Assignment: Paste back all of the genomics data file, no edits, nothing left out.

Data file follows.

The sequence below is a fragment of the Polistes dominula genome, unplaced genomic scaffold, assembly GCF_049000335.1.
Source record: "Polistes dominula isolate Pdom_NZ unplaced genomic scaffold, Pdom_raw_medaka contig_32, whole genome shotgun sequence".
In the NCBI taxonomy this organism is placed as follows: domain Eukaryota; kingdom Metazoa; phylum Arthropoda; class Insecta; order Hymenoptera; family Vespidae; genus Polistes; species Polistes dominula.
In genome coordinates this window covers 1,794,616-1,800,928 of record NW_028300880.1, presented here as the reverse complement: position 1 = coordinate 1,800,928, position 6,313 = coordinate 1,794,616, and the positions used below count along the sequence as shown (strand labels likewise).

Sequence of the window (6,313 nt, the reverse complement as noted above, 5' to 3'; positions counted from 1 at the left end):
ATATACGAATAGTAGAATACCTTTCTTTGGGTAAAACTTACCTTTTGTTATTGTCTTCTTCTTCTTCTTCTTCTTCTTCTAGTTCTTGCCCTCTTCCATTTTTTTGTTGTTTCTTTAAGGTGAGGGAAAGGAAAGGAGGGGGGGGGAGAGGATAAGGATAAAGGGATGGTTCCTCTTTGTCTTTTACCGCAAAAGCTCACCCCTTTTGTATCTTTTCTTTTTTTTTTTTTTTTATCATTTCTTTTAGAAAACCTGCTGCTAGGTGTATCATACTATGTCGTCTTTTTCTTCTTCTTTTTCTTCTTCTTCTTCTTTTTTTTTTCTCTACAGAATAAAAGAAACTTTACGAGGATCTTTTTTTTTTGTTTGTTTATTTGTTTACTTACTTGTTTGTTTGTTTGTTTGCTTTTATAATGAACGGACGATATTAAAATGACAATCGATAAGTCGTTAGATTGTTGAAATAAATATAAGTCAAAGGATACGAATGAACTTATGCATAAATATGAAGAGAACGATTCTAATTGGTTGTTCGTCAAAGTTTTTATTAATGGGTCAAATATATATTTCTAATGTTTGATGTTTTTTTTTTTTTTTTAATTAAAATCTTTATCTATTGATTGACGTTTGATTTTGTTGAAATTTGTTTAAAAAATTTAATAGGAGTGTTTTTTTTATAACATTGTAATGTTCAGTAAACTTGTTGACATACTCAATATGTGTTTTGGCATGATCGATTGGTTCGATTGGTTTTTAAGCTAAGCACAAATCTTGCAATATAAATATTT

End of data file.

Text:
The sequence below is a fragment of the Polistes dominula genome, unplaced genomic scaffold, assembly GCF_049000335.1.
Source record: "Polistes dominula isolate Pdom_NZ unplaced genomic scaffold, Pdom_raw_medaka contig_32, whole genome shotgun sequence".
In the NCBI taxonomy this organism is placed as follows: domain Eukaryota; kingdom Metazoa; phylum Arthropoda; class Insecta; order Hymenoptera; family Vespidae; genus Polistes; species Polistes dominula.
In genome coordinates this window covers 1,794,616-1,800,928 of record NW_028300880.1, presented here as the reverse complement: position 1 = coordinate 1,800,928, position 6,313 = coordinate 1,794,616, and the positions used below count along the sequence as shown (strand labels likewise).

Sequence of the window (6,313 nt, the reverse complement as noted above, 5' to 3'; positions counted from 1 at the left end):
ATATACGAATAGTAGAATACCTTTCTTTGGGTAAAACTTACCTTTTGTTATTGTCTTCTTCTTCTTCTTCTTCTTCTTCTAGTTCTTGCCCTCTTCCATTTTTTTGTTGTTTCTTTAAGGTGAGGGAAAGGAAAGGAGGGGGGGGGAGAGGATAAGGATAAAGGGATGGTTCCTCTTTGTCTTTTACCGCAAAAGCTCACCCCTTTTGTATCTTTTCTTTTTTTTTTTTTTTTATCATTTCTTTTAGAAAACCTGCTGCTAGGTGTATCATACTATGTCGTCTTTTTCTTCTTCTTTTTCTTCTTCTTCTTCTTTTTTTTTTCTCTACAGAATAAAAGAAACTTTACGAGGATCTTTTTTTTTTGTTTGTTTATTTGTTTACTTACTTGTTTGTTTGTTTGTTTGCTTTTATAATGAACGGACGATATTAAAATGACAATCGATAAGTCGTTAGATTGTTGAAATAAATATAAGTCAAAGGATACGAATGAACTTATGCATAAATATGAAGAGAACGATTCTAATTGGTTGTTCGTCAAAGTTTTTATTAATGGGTCAAATATATATTTCTAATGTTTGATGTTTTTTTTTTTTTTTTAATTAAAATCTTTATCTATTGATTGACGTTTGATTTTGTTGAAATTTGTTTAAAAAATTTAATAGGAGTGTTTTTTTTATAACATTGTAATGTTCAGTAAACTTGTTGACATACTCAATATGTGTTTTGGCATGATCGATTGGTTCGATTGGTTTTTAAGCTAAGCACAAATCTTGCAATATAAATATTT